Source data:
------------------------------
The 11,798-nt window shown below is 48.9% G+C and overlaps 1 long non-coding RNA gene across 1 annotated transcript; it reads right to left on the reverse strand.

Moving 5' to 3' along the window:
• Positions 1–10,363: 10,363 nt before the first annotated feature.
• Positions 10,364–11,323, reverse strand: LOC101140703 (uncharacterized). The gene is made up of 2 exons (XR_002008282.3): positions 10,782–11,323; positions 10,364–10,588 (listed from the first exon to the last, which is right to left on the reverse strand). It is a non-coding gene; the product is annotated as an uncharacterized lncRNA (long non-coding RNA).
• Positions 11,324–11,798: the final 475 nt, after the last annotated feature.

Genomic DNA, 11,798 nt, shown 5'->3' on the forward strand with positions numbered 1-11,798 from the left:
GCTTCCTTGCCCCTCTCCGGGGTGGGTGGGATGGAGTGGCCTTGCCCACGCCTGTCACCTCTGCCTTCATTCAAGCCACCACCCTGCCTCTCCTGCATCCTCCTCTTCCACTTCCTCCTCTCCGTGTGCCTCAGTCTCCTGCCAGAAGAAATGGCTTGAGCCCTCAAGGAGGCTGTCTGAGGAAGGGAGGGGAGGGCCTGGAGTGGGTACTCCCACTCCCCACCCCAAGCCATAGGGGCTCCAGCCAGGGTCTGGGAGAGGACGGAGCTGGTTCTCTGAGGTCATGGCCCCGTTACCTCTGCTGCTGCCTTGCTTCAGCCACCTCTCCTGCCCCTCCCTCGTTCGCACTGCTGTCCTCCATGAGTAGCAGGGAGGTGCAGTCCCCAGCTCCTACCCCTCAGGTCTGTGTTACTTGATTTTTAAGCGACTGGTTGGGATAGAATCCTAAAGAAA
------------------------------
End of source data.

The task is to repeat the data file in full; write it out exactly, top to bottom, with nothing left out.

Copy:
The 11,798-nt window shown below is 48.9% G+C and overlaps 1 long non-coding RNA gene across 1 annotated transcript; it reads right to left on the reverse strand.

Moving 5' to 3' along the window:
• Positions 1–10,363: 10,363 nt before the first annotated feature.
• Positions 10,364–11,323, reverse strand: LOC101140703 (uncharacterized). The gene is made up of 2 exons (XR_002008282.3): positions 10,782–11,323; positions 10,364–10,588 (listed from the first exon to the last, which is right to left on the reverse strand). It is a non-coding gene; the product is annotated as an uncharacterized lncRNA (long non-coding RNA).
• Positions 11,324–11,798: the final 475 nt, after the last annotated feature.

Genomic DNA, 11,798 nt, shown 5'->3' on the forward strand with positions numbered 1-11,798 from the left:
GCTTCCTTGCCCCTCTCCGGGGTGGGTGGGATGGAGTGGCCTTGCCCACGCCTGTCACCTCTGCCTTCATTCAAGCCACCACCCTGCCTCTCCTGCATCCTCCTCTTCCACTTCCTCCTCTCCGTGTGCCTCAGTCTCCTGCCAGAAGAAATGGCTTGAGCCCTCAAGGAGGCTGTCTGAGGAAGGGAGGGGAGGGCCTGGAGTGGGTACTCCCACTCCCCACCCCAAGCCATAGGGGCTCCAGCCAGGGTCTGGGAGAGGACGGAGCTGGTTCTCTGAGGTCATGGCCCCGTTACCTCTGCTGCTGCCTTGCTTCAGCCACCTCTCCTGCCCCTCCCTCGTTCGCACTGCTGTCCTCCATGAGTAGCAGGGAGGTGCAGTCCCCAGCTCCTACCCCTCAGGTCTGTGTTACTTGATTTTTAAGCGACTGGTTGGGATAGAATCCTAAAGAAA